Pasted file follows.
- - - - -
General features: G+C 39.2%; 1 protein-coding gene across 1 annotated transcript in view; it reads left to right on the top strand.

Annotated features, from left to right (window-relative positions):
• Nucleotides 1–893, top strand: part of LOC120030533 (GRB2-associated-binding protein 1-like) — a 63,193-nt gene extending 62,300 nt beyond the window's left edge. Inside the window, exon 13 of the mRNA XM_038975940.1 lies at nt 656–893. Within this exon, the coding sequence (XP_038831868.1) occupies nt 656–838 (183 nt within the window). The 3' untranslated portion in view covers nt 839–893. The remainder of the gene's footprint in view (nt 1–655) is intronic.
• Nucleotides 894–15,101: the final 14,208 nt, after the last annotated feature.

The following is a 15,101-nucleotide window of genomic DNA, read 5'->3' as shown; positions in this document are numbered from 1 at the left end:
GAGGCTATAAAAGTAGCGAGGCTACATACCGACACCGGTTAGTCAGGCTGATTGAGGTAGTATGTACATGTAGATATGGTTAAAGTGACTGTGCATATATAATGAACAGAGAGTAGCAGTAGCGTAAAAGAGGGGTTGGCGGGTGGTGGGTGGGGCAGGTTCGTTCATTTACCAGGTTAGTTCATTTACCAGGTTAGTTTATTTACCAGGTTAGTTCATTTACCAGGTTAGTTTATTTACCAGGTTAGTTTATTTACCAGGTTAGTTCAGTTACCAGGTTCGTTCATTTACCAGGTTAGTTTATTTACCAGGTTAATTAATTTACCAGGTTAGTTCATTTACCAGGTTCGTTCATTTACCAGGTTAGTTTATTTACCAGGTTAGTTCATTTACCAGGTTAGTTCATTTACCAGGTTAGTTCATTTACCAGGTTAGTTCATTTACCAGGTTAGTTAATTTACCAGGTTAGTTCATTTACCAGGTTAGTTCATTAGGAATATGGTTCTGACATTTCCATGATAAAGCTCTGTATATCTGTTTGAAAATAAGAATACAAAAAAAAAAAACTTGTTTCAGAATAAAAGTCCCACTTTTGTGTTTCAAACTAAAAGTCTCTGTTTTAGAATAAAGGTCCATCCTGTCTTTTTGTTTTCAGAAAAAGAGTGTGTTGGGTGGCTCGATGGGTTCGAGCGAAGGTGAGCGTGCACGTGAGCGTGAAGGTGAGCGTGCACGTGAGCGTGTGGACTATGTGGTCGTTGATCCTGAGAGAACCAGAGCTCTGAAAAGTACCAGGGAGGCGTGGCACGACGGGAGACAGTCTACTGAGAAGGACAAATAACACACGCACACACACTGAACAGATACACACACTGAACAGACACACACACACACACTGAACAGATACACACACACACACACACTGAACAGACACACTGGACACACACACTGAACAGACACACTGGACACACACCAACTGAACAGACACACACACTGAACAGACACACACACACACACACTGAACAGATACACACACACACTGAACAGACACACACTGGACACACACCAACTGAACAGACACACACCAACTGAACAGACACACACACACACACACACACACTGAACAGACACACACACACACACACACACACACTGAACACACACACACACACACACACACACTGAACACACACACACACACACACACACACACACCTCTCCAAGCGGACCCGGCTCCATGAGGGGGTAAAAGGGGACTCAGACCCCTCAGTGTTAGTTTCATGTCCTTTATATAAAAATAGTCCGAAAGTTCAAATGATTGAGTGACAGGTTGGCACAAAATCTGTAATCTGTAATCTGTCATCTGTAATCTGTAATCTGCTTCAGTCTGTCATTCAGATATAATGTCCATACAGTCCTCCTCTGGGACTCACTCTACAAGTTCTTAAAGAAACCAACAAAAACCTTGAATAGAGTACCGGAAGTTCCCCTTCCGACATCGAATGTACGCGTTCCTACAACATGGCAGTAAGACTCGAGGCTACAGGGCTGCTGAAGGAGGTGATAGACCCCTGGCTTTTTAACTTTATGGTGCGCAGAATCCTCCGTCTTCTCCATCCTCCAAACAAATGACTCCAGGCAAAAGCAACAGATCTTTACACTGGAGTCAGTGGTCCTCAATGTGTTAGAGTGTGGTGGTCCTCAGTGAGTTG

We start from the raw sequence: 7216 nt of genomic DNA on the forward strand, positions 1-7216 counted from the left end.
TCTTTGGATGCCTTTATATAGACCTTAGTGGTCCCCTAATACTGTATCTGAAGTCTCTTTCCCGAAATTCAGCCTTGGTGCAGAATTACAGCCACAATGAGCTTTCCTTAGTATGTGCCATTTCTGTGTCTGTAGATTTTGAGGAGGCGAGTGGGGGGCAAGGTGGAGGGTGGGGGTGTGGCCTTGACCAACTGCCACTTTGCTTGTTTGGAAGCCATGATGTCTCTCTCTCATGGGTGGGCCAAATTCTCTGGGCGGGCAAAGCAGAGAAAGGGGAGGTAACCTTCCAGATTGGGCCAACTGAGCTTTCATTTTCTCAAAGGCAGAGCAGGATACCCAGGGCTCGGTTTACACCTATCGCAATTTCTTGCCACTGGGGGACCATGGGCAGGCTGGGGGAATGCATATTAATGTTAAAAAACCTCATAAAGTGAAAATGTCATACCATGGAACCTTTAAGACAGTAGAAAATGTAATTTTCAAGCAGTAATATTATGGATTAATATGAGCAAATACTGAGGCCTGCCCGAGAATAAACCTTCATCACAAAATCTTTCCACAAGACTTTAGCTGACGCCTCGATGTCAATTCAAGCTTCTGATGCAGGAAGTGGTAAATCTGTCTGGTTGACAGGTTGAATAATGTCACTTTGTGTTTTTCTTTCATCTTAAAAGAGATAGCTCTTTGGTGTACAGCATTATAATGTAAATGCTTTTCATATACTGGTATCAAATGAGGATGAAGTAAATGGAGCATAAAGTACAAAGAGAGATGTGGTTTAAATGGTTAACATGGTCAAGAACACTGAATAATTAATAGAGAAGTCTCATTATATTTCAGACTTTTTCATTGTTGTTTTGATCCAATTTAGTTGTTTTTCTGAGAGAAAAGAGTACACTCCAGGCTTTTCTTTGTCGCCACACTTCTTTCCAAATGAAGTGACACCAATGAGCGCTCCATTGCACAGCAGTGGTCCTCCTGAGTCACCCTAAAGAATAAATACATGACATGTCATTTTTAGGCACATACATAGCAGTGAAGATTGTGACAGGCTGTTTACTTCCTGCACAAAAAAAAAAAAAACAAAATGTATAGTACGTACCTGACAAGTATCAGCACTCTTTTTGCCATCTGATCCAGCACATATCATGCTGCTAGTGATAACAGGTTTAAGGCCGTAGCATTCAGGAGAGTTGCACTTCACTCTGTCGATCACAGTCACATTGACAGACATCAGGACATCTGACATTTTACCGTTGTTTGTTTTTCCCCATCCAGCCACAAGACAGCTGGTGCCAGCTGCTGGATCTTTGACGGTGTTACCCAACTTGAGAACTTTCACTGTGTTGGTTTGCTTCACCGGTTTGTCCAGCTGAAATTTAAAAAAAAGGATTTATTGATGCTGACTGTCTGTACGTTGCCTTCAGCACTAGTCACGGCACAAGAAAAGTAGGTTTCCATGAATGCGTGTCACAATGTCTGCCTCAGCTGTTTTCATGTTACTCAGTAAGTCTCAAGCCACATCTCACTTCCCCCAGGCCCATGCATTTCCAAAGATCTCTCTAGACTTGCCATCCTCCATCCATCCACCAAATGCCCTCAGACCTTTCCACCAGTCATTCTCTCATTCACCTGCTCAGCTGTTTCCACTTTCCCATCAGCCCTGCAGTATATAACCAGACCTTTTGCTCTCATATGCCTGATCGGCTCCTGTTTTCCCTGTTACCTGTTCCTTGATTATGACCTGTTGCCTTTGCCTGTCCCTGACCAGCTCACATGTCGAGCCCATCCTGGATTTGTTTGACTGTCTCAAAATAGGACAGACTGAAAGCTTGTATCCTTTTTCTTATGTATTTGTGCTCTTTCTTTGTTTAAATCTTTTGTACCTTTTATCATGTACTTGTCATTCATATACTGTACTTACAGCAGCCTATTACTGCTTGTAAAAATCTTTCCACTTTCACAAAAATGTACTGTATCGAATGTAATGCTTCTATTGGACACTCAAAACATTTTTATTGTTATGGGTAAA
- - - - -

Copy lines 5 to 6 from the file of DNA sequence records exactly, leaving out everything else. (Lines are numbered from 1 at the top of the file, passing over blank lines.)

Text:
The following is a 15,101-nucleotide window of genomic DNA, read 5'->3' as shown; positions in this document are numbered from 1 at the left end:
GAGGCTATAAAAGTAGCGAGGCTACATACCGACACCGGTTAGTCAGGCTGATTGAGGTAGTATGTACATGTAGATATGGTTAAAGTGACTGTGCATATATAATGAACAGAGAGTAGCAGTAGCGTAAAAGAGGGGTTGGCGGGTGGTGGGTGGGGCAGGTTCGTTCATTTACCAGGTTAGTTCATTTACCAGGTTAGTTTATTTACCAGGTTAGTTCATTTACCAGGTTAGTTTATTTACCAGGTTAGTTTATTTACCAGGTTAGTTCAGTTACCAGGTTCGTTCATTTACCAGGTTAGTTTATTTACCAGGTTAATTAATTTACCAGGTTAGTTCATTTACCAGGTTCGTTCATTTACCAGGTTAGTTTATTTACCAGGTTAGTTCATTTACCAGGTTAGTTCATTTACCAGGTTAGTTCATTTACCAGGTTAGTTCATTTACCAGGTTAGTTAATTTACCAGGTTAGTTCATTTACCAGGTTAGTTCATTAGGAATATGGTTCTGACATTTCCATGATAAAGCTCTGTATATCTGTTTGAAAATAAGAATACAAAAAAAAAAAACTTGTTTCAGAATAAAAGTCCCACTTTTGTGTTTCAAACTAAAAGTCTCTGTTTTAGAATAAAGGTCCATCCTGTCTTTTTGTTTTCAGAAAAAGAGTGTGTTGGGTGGCTCGATGGGTTCGAGCGAAGGTGAGCGTGCACGTGAGCGTGAAGGTGAGCGTGCACGTGAGCGTGTGGACTATGTGGTCGTTGATCCTGAGAGAACCAGAGCTCTGAAAAGTACCAGGGAGGCGTGGCACGACGGGAGACAGTCTACTGAGAAGGACAAATAACACACGCACACACACTGAACAGATACACACACTGAACAGACACACACACACACACTGAACAGATACACACACACACACACACTGAACAGACACACTGGACACACACACTGAACAGACACACTGGACACACACCAACTGAACAGACACACACACTGAACAGACACACACACACACACACTGAACAGATACACACACACACTGAACAGACACACACTGGACACACACCAACTGAACAGACACACACCAACTGAACAGACACACACACACACACACACACACTGAACAGACACACACACACACACACACACACACTGAACACACACACACACACACACACACACTGAACACACACACACACACACACACACACACACCTCTCCAAGCGGACCCGGCTCCATGAGGGGGTAAAAGGGGACTCAGACCCCTCAGTGTTAGTTTCATGTCCTTTATATAAAAATAGTCCGAAAGTTCAAATGATTGAGTGACAGGTTGGCACAAAATCTGTAATCTGTAATCTGTCATCTGTAATCTGTAATCTGCTTCAGTCTGTCATTCAGATATAATGTCCATACAGTCCTCCTCTGGGACTCACTCTACAAGTTCTTAAAGAAACCAACAAAAACCTTGAATAGAGTACCGGAAGTTCCCCTTCCGACATCGAATGTACGCGTTCCTACAACATGGCAGTAAGACTCGAGGCTACAGGGCTGCTGAAGGAGGTGATAGACCCCTGGCTTTTTAACTTTATGGTGCGCAGAATCCTCCGTCTTCTCCATCCTCCAAACAAATGACTCCAGGCAAAAGCAACAGATCTTTACACTGGAGTCAGTGGTCCTCAATGTGTTAGAGTGTGGTGGTCCTCAGTGAGTTG